Glossodoris charlottae

Photo courtesy of Dr. Marc Chamberlain

Glossodoris charlottae Schroedl, 1999

It's always exciting to learn of a newly described species. One of the most recent chromodorids to join the described species list is Glossodoris charlottae. I first became aware of this species from the photo shown above from New Guinea, taken by Marc Chamberlain. Since that time it has been described by Michael Schroedl, as a Red Sea species.

Glossodoris charlottae is one of the chromodorid species that carries its mantle high off the substrate while crawling, exposing its white foot. It reaches up to 60 mm in length. The dorsal surface is deep brown, and depending on the specimen, has varying sizes and concentrations of orange and yellow spots (see Bill Rudman's Sea Slug Forum). The edge of the mantle has 4 bands of color - white, dark blue, pale blue and orange (from the outer edge inward, respectively). The gills are cream, and the rhinophores orange with blue tips. This species is pictured as Chromodoris sp. in Debelius (1997, p. 215) but dropped in his 1998 printing.

With its puzzling disjunct sightings in New Guinea and the Red Sea, it will be interesting to see where else this species pops up as divers become aware of it and report their findings to us. Let us know if you've seen this beauty.


Schroedl, M. 1999. Glossodoris charlottae, a new chromodorid nudibranch from the Red Sea (Gastropoda, Opisthobranchia). Vita Marina 46(3-4): 89-94.

Marc Chamberlain is by vocation a neurologist and by avocation a wildlife photographer. He enjoys traveling during which he is always toting cameras. His diving holidays have been to the Carribean, up and down the west coast of the Americas and throughout the Indo-Pacific. His photographs have appeared in numerous magazines including: National Geographic; International and National Wildlife; Ocean Realm; Outside; and various Cousteau Society publications. Marc has collaborated on several books with marine biology themes. Marc was also San Diego Underwater Photographic Society Photographer of the Year six times during the time he lived in the San Diego County area. Marc has participated in thirteen consecutive San Diego Underwater Society Film Festivals which has to be a club record!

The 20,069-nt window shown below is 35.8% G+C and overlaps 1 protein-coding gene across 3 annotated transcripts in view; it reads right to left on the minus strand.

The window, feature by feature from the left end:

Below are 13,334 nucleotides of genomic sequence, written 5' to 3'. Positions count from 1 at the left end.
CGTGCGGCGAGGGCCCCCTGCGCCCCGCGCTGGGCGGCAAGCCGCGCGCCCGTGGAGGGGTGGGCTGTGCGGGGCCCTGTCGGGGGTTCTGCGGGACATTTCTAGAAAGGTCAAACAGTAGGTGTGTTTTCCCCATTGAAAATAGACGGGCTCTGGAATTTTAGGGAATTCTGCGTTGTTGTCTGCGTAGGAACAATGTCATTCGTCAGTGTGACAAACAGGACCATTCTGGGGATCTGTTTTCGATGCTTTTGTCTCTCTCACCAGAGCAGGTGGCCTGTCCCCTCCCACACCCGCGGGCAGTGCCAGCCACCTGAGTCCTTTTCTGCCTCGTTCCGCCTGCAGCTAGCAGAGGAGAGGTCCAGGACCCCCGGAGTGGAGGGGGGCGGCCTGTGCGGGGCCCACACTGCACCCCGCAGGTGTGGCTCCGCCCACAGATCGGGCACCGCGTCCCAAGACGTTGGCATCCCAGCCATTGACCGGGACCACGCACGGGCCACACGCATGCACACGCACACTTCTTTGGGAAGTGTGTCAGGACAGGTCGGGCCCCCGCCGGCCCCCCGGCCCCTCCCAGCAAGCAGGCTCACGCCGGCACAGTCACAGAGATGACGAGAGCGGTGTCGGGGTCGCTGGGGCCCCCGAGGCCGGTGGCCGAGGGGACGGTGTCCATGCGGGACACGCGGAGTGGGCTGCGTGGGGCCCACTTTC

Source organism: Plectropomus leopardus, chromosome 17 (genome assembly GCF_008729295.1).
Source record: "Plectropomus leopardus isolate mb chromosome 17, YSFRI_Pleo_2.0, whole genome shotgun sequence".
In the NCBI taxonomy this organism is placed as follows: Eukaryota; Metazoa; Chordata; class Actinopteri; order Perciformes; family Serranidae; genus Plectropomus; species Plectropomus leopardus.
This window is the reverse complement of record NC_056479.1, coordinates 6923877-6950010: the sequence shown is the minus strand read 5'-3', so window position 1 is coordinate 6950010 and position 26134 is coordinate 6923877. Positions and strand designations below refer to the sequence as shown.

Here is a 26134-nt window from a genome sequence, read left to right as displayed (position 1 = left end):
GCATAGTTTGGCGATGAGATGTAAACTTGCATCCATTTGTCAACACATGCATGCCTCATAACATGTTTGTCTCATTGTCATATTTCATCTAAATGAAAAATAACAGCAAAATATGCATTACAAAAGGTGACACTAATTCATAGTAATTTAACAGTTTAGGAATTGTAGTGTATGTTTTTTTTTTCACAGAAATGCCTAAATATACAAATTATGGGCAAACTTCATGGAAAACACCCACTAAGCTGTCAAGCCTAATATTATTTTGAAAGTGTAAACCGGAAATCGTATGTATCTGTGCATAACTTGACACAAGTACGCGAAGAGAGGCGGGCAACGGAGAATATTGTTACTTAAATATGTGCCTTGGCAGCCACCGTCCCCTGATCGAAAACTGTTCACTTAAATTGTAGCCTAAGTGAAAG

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Taxonomic information courtesy of Dave Behrens
Photograph courtesy of Dr. Marc Chamberlain

David W. Behrens

Author: Pacific Coast Nudibranchs
Co-Author Coral Reef Animals of the Indo Pacific
Propriator of Sea Challengers Natural History Books !

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